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In ‘Fahrenheit 11/9,’ Michael Moore crafts an incendiary argument

In his new documentary, “Fahrenheit 11/9,” auteur and provocateur Michael Moore tackles the Trump age. Moore calls this film a sequel to his Palme d’Or winning “Fahrenheit 9/11,” which harshly criticized the Bush administration’s policies in Iraq. Shortly after “Fahrenheit 9/11” was released, the actor Sean Penn referred to Moore as “the Bobby Knight of…

Cannes closes with “The Salt of the Earth” and “Maps to the Stars”

After nine blissful days in the French Riviera and about 24 films, I finished up my Cannes Film Festival experience exhausted and ready to come back to California. The festival wrapped last weekend, with an awards ceremony doling out prizes for the best films, performances, directing and screenwriting. Despite its relatively small selection of films— the festival plays host to about 60 films throughout all of its sections, compared to the 300+ films at the Toronto International Film Festival— there was still a wide variety of films and styles from around the world, although few that I fell truly, madly, deeply in love with. Although the ones I liked best didn’t win the top awards, which rarely seem to go to the best films anyway (“Fahrenheit 9/11” once won the Palme d’Or, after all), none of them went home completely empty-handed. Here’s a look at some of the best films and performances I saw at the festival.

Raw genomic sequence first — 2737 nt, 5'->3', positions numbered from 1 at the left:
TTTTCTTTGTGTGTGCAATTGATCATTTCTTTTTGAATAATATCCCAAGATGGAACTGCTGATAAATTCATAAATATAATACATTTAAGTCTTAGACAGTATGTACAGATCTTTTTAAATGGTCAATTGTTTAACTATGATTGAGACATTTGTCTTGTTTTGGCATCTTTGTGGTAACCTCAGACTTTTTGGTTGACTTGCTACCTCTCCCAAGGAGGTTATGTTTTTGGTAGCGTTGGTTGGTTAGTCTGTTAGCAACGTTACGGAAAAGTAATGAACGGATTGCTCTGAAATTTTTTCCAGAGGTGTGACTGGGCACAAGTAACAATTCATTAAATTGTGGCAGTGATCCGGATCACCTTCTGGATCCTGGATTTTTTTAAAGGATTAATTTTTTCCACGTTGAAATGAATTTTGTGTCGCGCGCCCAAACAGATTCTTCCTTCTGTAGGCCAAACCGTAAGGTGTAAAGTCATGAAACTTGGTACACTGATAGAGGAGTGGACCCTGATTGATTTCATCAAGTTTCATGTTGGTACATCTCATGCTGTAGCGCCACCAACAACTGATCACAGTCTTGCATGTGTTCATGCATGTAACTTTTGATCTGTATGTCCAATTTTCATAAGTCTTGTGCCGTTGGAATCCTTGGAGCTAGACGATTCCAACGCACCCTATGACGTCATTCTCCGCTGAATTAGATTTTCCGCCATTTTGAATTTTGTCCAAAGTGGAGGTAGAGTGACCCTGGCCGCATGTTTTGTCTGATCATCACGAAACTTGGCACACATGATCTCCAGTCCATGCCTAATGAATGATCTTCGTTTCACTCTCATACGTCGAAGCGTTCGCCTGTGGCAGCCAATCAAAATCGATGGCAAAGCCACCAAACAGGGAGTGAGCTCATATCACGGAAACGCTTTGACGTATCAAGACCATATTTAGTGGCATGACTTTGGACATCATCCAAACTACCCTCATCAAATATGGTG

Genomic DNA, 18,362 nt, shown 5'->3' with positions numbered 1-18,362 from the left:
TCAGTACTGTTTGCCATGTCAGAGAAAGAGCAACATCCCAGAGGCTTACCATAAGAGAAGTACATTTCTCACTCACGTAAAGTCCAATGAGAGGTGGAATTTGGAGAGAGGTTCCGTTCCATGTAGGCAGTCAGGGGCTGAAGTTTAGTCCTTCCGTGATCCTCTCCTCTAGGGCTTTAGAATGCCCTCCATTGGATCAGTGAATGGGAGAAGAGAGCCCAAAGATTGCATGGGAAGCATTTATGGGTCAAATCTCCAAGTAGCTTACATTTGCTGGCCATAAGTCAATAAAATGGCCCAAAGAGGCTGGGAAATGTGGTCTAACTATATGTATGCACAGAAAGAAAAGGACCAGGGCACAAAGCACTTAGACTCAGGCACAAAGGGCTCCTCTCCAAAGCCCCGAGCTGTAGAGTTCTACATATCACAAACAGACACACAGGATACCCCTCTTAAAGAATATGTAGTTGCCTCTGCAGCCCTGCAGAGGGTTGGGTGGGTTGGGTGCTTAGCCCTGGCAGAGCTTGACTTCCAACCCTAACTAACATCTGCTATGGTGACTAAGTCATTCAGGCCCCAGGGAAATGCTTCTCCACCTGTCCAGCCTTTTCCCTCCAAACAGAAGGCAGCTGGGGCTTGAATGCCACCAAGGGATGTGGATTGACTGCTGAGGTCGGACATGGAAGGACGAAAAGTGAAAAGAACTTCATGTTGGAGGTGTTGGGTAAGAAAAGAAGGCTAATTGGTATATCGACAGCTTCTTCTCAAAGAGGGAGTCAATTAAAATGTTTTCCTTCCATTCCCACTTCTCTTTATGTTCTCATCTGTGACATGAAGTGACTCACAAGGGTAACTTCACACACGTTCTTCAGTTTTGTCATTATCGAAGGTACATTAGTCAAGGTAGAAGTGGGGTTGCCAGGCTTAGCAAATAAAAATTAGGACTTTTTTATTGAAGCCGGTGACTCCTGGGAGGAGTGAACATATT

Naomi Kawase’s “Still the Water” is forced poetry

Last week at the press conference, the President of the Jury for the Official Competition, Jane Campion— the only woman to have won the Palme d’Or, the festival’s most prestigious prize— made comments about how the film industry is very much still a boy’s club. In fact, last year’s competition featured no female directors and this year’s features only two, so it’s no surprise that there’s been much hubbub about how Naomi Kawase’s “Still the Water” could be a frontrunner for the Palme. It certainly is the sort of film that tends to get rewarded at Cannes. It feels to me like it’s trying almost too hard at times— it is pointedly aimed at being poetic in addition to tenderly made and beautifully shot. Critiques aside, its success would mean another landmark win for a woman.